Master of Arts in Art History (M.A.)
Type of Paper/Work
Dr. Craig Eliason, Dr. Heather Shirey, Dr. William Barnes
This paper examines a 1923 Arrow collar and shirt ad titled The Dancing Couple by Joseph Christian Leyendecker (1874-1951) to determine how it functions as a lifestyle ad, specifically focusing on how upper-class life is portrayed, how these visual elements interact with other aspects of American society in the 1920s, and how they help reinforce systems of power present in visual media. Leyendecker’s Arrow ads were enormously successful, solidifying the Arrow brand to be synonymous with class, making them particularly fruitful advertisements to study. Using psychology
and reception theory to examine visual signs derived from fine art and a sociological lens regarding contextual historical analysis, this paper argues that the composition, style, and subject matter of The Dancing Couple reveal the complex interplay of class structure in post-World War I America regarding art collection, clothing, gender, race, appearance, dancing, and film. Its portrayal of class relations regarding art is in its imitation of Impressionism’s style and through the history of poster art. The Dancing Couple illustrates haute couture while also evoking the democratization of clothing,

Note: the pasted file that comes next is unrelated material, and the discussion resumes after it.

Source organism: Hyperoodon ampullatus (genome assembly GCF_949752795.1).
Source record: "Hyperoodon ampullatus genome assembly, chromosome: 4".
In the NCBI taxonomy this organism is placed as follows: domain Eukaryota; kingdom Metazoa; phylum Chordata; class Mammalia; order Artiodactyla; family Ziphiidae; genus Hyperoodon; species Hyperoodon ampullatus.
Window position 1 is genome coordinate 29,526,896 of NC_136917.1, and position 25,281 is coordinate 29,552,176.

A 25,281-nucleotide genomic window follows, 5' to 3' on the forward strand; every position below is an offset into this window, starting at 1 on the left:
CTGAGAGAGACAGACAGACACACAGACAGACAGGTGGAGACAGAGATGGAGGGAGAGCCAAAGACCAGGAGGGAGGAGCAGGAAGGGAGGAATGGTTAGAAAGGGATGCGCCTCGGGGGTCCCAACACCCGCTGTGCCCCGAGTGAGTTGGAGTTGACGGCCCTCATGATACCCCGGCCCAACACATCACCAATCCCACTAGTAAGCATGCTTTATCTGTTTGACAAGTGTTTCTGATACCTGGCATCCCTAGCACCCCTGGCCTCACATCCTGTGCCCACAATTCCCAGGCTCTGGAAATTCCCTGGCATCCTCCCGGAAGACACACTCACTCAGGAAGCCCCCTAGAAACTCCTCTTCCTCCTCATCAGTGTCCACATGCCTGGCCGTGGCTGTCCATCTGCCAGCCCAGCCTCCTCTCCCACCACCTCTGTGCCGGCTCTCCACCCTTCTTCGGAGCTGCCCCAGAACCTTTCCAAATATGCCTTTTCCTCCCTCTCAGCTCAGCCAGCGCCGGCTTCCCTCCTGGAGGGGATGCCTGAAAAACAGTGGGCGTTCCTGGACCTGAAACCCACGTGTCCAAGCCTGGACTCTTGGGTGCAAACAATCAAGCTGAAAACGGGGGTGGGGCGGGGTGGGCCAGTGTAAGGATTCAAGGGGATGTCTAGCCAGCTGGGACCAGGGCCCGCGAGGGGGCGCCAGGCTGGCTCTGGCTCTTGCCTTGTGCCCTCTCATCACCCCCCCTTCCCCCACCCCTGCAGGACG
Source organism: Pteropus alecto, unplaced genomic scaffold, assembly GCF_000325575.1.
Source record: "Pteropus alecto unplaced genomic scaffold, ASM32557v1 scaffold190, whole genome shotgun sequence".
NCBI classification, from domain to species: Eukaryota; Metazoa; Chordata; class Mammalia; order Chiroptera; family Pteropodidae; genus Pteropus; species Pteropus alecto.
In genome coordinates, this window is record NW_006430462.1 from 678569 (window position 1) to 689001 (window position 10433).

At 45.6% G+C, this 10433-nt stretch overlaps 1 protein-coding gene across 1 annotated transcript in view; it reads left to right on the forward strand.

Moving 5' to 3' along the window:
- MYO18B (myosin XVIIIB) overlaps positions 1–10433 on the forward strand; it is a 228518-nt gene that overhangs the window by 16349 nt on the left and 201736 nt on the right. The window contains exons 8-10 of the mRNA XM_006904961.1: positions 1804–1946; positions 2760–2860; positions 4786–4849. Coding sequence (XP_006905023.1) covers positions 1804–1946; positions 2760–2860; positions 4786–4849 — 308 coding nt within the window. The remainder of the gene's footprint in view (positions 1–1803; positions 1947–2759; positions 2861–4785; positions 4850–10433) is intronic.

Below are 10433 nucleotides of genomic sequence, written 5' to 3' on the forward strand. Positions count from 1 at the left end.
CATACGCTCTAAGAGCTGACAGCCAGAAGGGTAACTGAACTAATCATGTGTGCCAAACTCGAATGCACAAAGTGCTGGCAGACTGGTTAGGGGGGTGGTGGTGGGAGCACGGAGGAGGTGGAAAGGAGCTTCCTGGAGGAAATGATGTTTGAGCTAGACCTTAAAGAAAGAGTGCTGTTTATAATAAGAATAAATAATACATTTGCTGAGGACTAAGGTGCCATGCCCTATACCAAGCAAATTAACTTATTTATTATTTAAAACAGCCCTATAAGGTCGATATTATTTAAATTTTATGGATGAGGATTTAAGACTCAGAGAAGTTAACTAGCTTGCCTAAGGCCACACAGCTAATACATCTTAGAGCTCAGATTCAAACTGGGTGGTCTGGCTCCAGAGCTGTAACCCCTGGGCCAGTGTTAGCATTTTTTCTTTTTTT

especially regarding the Arrow collars that it advertises. Both the man and woman in the illustration show idealized body types corresponding to gender ideals and gender roles and their white skin affords them privileges in American society, especially in the era of increased immigration, popularity of eugenics, and Neoclassical idealism. The subject of the couple dancing evokes high society events, but also the dance craze that began in working-class dance halls and transformed American society. Lastly, the stylistic lighting evokes the new film industry which promoted and elevated its movie stars and shared their successes with the middle- and low-class movie-goers who
made the industry successful.
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Nielson, Brianna, "Puttin’ on the Ritz: Examining Class Distinctions in a J.C. Leyendecker Arrow Collar Ad" (2021). Art History Master's Qualifying Papers. 45.